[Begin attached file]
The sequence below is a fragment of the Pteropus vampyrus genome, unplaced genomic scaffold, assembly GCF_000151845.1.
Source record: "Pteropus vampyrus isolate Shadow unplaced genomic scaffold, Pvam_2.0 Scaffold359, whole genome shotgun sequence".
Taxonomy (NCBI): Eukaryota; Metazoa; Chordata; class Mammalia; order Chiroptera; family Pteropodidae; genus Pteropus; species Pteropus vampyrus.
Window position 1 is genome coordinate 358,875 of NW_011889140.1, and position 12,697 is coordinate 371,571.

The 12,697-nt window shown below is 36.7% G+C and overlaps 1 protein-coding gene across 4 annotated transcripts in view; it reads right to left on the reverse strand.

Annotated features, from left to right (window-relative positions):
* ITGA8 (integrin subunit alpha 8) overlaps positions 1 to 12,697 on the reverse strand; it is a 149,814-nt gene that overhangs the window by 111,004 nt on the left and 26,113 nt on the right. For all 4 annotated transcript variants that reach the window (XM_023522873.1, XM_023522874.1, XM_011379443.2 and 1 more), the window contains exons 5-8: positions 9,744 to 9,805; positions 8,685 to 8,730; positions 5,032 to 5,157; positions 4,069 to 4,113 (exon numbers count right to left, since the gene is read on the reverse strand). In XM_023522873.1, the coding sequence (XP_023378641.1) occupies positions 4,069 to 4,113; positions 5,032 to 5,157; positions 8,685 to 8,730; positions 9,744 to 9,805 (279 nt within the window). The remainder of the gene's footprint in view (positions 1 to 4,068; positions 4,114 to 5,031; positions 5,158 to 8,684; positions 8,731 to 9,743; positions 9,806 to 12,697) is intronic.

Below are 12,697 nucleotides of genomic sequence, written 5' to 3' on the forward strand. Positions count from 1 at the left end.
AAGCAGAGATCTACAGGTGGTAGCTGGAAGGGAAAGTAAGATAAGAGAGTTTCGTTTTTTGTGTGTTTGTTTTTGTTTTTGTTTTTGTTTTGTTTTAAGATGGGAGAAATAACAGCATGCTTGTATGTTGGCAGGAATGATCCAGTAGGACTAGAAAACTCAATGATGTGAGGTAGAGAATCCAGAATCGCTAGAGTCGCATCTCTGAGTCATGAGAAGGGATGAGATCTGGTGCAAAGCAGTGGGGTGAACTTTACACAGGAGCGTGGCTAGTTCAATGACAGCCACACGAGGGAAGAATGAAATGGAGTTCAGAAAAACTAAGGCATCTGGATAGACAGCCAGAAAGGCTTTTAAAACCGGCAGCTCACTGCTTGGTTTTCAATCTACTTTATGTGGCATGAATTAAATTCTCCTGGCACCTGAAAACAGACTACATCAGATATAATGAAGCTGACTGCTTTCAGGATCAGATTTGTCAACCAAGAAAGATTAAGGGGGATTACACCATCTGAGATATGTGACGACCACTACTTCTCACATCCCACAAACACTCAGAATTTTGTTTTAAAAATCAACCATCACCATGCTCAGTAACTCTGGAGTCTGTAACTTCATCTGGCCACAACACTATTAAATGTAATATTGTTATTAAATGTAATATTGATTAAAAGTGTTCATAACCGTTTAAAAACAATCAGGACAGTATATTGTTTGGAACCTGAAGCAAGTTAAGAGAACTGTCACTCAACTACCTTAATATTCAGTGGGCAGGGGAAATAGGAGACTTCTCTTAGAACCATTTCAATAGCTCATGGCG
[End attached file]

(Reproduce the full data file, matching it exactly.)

The sequence below is a fragment of the Pteropus vampyrus genome, unplaced genomic scaffold, assembly GCF_000151845.1.
Source record: "Pteropus vampyrus isolate Shadow unplaced genomic scaffold, Pvam_2.0 Scaffold359, whole genome shotgun sequence".
Taxonomy (NCBI): Eukaryota; Metazoa; Chordata; class Mammalia; order Chiroptera; family Pteropodidae; genus Pteropus; species Pteropus vampyrus.
Window position 1 is genome coordinate 358,875 of NW_011889140.1, and position 12,697 is coordinate 371,571.

The 12,697-nt window shown below is 36.7% G+C and overlaps 1 protein-coding gene across 4 annotated transcripts in view; it reads right to left on the reverse strand.

Annotated features, from left to right (window-relative positions):
* ITGA8 (integrin subunit alpha 8) overlaps positions 1 to 12,697 on the reverse strand; it is a 149,814-nt gene that overhangs the window by 111,004 nt on the left and 26,113 nt on the right. For all 4 annotated transcript variants that reach the window (XM_023522873.1, XM_023522874.1, XM_011379443.2 and 1 more), the window contains exons 5-8: positions 9,744 to 9,805; positions 8,685 to 8,730; positions 5,032 to 5,157; positions 4,069 to 4,113 (exon numbers count right to left, since the gene is read on the reverse strand). In XM_023522873.1, the coding sequence (XP_023378641.1) occupies positions 4,069 to 4,113; positions 5,032 to 5,157; positions 8,685 to 8,730; positions 9,744 to 9,805 (279 nt within the window). The remainder of the gene's footprint in view (positions 1 to 4,068; positions 4,114 to 5,031; positions 5,158 to 8,684; positions 8,731 to 9,743; positions 9,806 to 12,697) is intronic.

Below are 12,697 nucleotides of genomic sequence, written 5' to 3' on the forward strand. Positions count from 1 at the left end.
AAGCAGAGATCTACAGGTGGTAGCTGGAAGGGAAAGTAAGATAAGAGAGTTTCGTTTTTTGTGTGTTTGTTTTTGTTTTTGTTTTTGTTTTGTTTTAAGATGGGAGAAATAACAGCATGCTTGTATGTTGGCAGGAATGATCCAGTAGGACTAGAAAACTCAATGATGTGAGGTAGAGAATCCAGAATCGCTAGAGTCGCATCTCTGAGTCATGAGAAGGGATGAGATCTGGTGCAAAGCAGTGGGGTGAACTTTACACAGGAGCGTGGCTAGTTCAATGACAGCCACACGAGGGAAGAATGAAATGGAGTTCAGAAAAACTAAGGCATCTGGATAGACAGCCAGAAAGGCTTTTAAAACCGGCAGCTCACTGCTTGGTTTTCAATCTACTTTATGTGGCATGAATTAAATTCTCCTGGCACCTGAAAACAGACTACATCAGATATAATGAAGCTGACTGCTTTCAGGATCAGATTTGTCAACCAAGAAAGATTAAGGGGGATTACACCATCTGAGATATGTGACGACCACTACTTCTCACATCCCACAAACACTCAGAATTTTGTTTTAAAAATCAACCATCACCATGCTCAGTAACTCTGGAGTCTGTAACTTCATCTGGCCACAACACTATTAAATGTAATATTGTTATTAAATGTAATATTGATTAAAAGTGTTCATAACCGTTTAAAAACAATCAGGACAGTATATTGTTTGGAACCTGAAGCAAGTTAAGAGAACTGTCACTCAACTACCTTAATATTCAGTGGGCAGGGGAAATAGGAGACTTCTCTTAGAACCATTTCAATAGCTCATGGCG